that General Lee
had surrendered until Wednesday, and then we could get no reliable account of anything.
The fact is, our captors, or those with whom we could have any conversation, did not seem to take any sort of interest in affairs, and did not seem to know or care anything about what was going on. Soldiering was altogether mechanical with them.
And those who were in charge of our camp did not even seem to take any especial interest in their business.
Our soldiers, the prisoners I mean, broke the dead line constantly, and jeered and guyed the guards, until I confidently expected they would shoot into our camp, but they manifested neither pleasure nor displeasure, and I think any Confederate could have walked away that wished to—some, I suppose, did go. I am sure of it; but there was so little prospect of a man's getting home, without money, without food, or without friends, that few thought their chances would be improved by going away.
Then, too, if Lee
had surrendered, was not the war over?
However, the hopes of all who thought that way were soon dissipated.
On Thursday morning, an order came for the officers amongst the prisoners to be mustered and registered.
We were gotten out and put in line to march.
I noticed the officer of the guard with a badge pinned on the lapel of his coat, which indicated that he was a Mason, or I thought so, and, drawing a bow at a venture, I took an opportunity, the first time he came near me, to give a signal of distress.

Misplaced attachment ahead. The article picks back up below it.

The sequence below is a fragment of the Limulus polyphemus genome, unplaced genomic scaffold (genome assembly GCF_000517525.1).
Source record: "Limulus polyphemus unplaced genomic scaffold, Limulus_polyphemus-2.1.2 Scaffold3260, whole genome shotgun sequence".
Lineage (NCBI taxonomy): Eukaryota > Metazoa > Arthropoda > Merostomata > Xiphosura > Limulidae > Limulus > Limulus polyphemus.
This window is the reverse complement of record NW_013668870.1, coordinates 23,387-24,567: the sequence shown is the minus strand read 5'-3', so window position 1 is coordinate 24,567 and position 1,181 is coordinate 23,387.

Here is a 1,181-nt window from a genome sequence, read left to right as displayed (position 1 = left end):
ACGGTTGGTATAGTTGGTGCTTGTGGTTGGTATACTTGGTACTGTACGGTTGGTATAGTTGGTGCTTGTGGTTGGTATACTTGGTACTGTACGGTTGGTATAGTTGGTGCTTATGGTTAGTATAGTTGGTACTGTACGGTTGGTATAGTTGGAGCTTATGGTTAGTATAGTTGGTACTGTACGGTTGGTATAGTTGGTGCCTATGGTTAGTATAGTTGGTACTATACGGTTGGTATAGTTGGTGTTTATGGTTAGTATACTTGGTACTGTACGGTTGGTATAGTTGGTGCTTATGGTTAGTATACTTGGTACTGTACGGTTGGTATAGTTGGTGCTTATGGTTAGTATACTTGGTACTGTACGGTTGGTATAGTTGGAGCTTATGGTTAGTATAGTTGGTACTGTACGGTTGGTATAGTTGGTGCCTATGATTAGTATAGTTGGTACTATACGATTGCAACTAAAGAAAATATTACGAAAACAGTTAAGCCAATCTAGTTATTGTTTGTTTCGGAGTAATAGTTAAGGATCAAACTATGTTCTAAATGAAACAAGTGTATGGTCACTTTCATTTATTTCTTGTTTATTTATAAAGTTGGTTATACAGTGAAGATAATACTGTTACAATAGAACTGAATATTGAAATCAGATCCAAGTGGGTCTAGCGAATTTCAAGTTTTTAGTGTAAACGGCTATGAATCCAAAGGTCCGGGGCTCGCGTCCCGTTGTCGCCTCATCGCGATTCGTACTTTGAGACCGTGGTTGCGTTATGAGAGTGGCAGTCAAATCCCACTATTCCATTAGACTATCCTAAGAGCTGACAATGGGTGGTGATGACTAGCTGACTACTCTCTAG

He came to me and asked what he could do for me. I asked what he was going to do with me. He said that the officers were to be sent to Fort Lafayette.
Then I replied, I would like to get away.
He said: ‘I will do anything for you which is not in violation of my oath as a soldier.’
‘What grounds have you for asking to be released?’
I said: ‘I am a non-combatant.’
He remarked: ‘Are you not one of the surgeons who were captured with that artillery which did such fearful execution amongst our men on Saturday night last?’
I said: ‘Yes, but I was not at a gun—I never pulled a lanyard in my life.’
He smiled and said: ‘You were in mighty bad company then and will have to take your chances with them.’
After a little time, he came back and said: ‘According to the terms of General Lee
's surrender all men and officers captured within so many hours before the time of surrender, and within so many miles of Appomattox Courthouse, are entitled to their liberty and parole.’
‘Well,’ I said, ‘if that be so, I and my three friends here and some eighty or more Alabamians of Gracie
's brigade, with ’